“Differentiate Yourself From Your Competition”

Friday, May 7, 2010 11 AM Eastern

In this teleseminar you’ll learn:

* The power of a clear, strong brand
* How branding yourself can increase your compensation
* How executives are using branding to drive and manage their career
* How branding yourself can help you gain recognition and respect
* Why integrating your brand in your resume will generate more interest and results
* The importance of creating a marketing communication plan to manage your brand
* How a strong brand can help you achieve your personal and professional goals

During the complimentary teleseminar, I’ll also be introducing my new “Branding for Career Success” program designed specifically for executives who want to identify, communicate and market their unique brand. This eight-week program starting May 25th will undoubtedly position you in the market place and attract opportunities that align with YOUR brand, talents and expertise.

Here’s the link to reserve your spot for the complimentary teleseminar https://www.harveycareers.com/branding-preview-call.php

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Tips for Ensuring Your Resume is Compelling

Never has the job market been so competitive and brimming with extraordinary talent. Today’s executive resume must be a professional marketing piece that sets you apart from your competitors. Gone are the days when you can compile a chronological history of your work experience and expect it to generate interviews. Your resume must be a marketing piece that is targeted to a specific audience and clearly demonstrates value.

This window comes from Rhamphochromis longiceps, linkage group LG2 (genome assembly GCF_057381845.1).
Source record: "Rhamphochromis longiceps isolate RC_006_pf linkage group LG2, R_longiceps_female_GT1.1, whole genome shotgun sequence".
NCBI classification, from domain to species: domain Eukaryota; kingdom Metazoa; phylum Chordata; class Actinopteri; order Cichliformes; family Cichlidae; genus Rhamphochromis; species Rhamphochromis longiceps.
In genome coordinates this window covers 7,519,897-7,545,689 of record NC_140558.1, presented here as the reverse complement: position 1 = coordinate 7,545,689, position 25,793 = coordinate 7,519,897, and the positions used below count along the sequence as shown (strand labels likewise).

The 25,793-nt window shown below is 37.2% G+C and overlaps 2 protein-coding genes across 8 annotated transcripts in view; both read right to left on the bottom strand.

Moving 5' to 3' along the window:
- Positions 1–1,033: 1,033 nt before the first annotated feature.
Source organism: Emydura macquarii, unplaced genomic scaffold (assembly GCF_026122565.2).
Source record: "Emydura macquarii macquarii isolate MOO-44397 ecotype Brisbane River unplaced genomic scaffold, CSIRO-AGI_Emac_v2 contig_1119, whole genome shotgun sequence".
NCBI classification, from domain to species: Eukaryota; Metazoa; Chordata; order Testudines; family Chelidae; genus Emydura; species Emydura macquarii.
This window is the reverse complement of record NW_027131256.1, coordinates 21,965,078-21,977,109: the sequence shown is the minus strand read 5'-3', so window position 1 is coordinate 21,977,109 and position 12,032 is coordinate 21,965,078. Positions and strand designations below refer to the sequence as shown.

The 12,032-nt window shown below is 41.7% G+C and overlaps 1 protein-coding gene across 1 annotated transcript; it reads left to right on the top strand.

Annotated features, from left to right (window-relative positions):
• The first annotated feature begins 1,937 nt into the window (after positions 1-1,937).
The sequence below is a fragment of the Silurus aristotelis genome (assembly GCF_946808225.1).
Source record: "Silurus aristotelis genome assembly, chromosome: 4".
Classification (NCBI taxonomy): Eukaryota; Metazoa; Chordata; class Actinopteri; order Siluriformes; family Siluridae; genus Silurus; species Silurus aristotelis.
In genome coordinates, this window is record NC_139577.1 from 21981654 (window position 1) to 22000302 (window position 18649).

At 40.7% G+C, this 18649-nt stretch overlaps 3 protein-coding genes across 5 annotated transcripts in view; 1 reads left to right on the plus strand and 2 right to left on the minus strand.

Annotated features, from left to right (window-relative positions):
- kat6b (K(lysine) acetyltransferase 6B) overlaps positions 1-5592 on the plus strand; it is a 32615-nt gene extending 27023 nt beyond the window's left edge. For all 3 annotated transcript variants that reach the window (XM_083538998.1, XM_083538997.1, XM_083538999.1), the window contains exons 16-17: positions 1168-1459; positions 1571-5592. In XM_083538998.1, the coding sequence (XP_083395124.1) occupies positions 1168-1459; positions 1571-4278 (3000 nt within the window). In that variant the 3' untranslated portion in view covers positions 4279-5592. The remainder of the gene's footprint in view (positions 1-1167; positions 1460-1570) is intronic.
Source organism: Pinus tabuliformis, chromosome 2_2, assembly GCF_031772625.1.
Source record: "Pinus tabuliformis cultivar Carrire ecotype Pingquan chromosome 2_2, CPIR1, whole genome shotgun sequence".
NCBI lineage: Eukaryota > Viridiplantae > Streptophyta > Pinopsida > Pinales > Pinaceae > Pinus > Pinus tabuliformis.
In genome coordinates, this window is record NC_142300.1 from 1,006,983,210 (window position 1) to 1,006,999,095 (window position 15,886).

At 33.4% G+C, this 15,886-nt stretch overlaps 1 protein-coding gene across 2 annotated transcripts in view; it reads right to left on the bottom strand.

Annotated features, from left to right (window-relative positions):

To ensure your resume is compelling, make sure in focuses on the following key areas:

Leadership – As a senior executive describing how you came to join the company and explaining what you were brought in to accomplish for the company exhibits senior leadership, demonstrates you understand what corporations expect from you and that you are focused on the company’s growth and prosperity. Helping the recruiter understand the overall picture can also add greater impact to your accomplishments.

Accomplishments
– List accomplishments that tell a “brief” story. Include the scope of your challenges, issues or problems, the actions you took, and the quantifiable results you delivered. Your accomplishments must include dollars, percentages or comparative figures.

Value Proposition – It’s critical to include “bottom line” contributions. Make sure your resume is about what you can do for the company versus a long list of responsibilities. It must demonstrate how you have impacted the top or bottom line, market share, stakeholder or shareholder value. Listing an accomplishment without the bottom line impact deflates your value proposition. It won’t deliver the punch you’re looking for.